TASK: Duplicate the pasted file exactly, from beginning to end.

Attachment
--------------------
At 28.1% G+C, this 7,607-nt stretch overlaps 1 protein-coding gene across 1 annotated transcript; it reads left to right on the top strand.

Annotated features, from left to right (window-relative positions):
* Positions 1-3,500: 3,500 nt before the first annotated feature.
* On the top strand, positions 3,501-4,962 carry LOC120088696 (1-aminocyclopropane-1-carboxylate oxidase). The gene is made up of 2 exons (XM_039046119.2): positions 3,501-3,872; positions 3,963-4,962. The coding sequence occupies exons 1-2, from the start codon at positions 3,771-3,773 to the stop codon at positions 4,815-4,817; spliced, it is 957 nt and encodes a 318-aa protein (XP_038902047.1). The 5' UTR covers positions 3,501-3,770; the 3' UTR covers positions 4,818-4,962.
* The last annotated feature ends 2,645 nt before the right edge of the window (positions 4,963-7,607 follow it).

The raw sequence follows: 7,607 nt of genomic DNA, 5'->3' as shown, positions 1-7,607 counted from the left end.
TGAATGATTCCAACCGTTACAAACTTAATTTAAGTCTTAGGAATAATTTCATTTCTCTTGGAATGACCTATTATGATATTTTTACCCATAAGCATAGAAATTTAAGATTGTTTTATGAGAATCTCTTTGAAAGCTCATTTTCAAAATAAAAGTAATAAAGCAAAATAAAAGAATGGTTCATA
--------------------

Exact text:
At 28.1% G+C, this 7,607-nt stretch overlaps 1 protein-coding gene across 1 annotated transcript; it reads left to right on the top strand.

Annotated features, from left to right (window-relative positions):
* Positions 1-3,500: 3,500 nt before the first annotated feature.
* On the top strand, positions 3,501-4,962 carry LOC120088696 (1-aminocyclopropane-1-carboxylate oxidase). The gene is made up of 2 exons (XM_039046119.2): positions 3,501-3,872; positions 3,963-4,962. The coding sequence occupies exons 1-2, from the start codon at positions 3,771-3,773 to the stop codon at positions 4,815-4,817; spliced, it is 957 nt and encodes a 318-aa protein (XP_038902047.1). The 5' UTR covers positions 3,501-3,770; the 3' UTR covers positions 4,818-4,962.
* The last annotated feature ends 2,645 nt before the right edge of the window (positions 4,963-7,607 follow it).

The raw sequence follows: 7,607 nt of genomic DNA, 5'->3' as shown, positions 1-7,607 counted from the left end.
TGAATGATTCCAACCGTTACAAACTTAATTTAAGTCTTAGGAATAATTTCATTTCTCTTGGAATGACCTATTATGATATTTTTACCCATAAGCATAGAAATTTAAGATTGTTTTATGAGAATCTCTTTGAAAGCTCATTTTCAAAATAAAAGTAATAAAGCAAAATAAAAGAATGGTTCATA